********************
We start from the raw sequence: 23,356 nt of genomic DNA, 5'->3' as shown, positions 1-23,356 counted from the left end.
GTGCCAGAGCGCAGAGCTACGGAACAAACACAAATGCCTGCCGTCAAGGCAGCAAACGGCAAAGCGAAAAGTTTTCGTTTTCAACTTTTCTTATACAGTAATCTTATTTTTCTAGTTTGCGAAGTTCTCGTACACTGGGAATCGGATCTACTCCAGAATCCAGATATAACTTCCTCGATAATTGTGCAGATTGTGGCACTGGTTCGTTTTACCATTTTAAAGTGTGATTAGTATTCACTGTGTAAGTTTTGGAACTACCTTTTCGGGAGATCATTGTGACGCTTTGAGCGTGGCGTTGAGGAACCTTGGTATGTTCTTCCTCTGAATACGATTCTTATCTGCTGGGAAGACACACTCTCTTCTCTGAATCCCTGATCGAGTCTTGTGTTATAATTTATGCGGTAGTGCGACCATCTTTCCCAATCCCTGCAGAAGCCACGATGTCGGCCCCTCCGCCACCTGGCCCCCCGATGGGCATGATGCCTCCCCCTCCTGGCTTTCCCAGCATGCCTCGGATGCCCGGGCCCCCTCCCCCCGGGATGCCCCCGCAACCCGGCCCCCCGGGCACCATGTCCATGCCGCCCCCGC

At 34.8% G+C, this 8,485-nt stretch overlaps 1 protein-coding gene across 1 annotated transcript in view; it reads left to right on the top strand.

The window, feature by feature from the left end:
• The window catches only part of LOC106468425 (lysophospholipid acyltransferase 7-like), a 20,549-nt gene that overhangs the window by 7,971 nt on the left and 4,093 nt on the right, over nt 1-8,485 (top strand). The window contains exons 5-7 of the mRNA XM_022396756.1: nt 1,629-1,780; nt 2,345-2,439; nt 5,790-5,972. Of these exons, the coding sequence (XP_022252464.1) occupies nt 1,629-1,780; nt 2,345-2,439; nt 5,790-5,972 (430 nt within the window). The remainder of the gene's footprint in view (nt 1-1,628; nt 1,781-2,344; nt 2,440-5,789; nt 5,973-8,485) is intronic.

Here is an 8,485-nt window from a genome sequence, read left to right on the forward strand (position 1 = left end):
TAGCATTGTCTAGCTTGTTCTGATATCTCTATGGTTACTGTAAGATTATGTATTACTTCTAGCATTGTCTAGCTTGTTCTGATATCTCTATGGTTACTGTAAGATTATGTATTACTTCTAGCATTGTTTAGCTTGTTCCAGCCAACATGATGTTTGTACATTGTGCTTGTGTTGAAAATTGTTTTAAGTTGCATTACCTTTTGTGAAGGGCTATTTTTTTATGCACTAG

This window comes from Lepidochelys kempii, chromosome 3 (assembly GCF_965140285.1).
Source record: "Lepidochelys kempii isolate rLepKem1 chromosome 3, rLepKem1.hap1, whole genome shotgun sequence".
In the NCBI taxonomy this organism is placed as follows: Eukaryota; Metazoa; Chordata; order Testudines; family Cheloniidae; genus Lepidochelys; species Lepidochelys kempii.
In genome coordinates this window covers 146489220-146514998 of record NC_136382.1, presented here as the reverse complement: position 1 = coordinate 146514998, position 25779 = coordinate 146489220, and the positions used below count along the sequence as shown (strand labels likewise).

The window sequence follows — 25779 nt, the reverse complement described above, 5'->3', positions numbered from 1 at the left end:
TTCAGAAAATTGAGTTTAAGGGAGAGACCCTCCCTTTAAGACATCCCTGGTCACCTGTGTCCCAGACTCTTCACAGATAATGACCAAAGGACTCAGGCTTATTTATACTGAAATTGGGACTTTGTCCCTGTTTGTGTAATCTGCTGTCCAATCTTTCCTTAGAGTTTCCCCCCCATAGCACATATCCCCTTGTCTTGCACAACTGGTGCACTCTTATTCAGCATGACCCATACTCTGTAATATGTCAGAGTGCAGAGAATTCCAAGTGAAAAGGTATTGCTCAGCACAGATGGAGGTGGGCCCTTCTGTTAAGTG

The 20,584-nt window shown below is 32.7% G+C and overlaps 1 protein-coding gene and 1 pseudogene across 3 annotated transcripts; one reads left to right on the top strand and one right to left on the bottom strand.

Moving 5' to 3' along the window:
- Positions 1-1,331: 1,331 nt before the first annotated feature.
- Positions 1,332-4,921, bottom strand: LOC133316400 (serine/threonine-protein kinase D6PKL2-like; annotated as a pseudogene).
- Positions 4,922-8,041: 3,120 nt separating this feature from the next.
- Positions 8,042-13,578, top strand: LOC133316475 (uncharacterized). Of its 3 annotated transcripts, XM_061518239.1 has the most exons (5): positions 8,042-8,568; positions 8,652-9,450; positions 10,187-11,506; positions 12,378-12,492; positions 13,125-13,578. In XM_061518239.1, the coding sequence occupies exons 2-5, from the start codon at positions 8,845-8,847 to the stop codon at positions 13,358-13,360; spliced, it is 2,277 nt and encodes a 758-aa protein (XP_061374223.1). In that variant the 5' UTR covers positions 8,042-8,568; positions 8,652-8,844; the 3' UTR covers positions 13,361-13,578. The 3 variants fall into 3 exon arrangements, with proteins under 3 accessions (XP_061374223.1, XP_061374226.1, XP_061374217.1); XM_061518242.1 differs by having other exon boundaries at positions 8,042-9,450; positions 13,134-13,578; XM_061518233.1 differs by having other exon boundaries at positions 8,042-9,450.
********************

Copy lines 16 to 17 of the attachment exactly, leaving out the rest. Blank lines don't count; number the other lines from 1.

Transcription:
- Positions 1-1,331: 1,331 nt before the first annotated feature.
- Positions 1,332-4,921, bottom strand: LOC133316400 (serine/threonine-protein kinase D6PKL2-like; annotated as a pseudogene).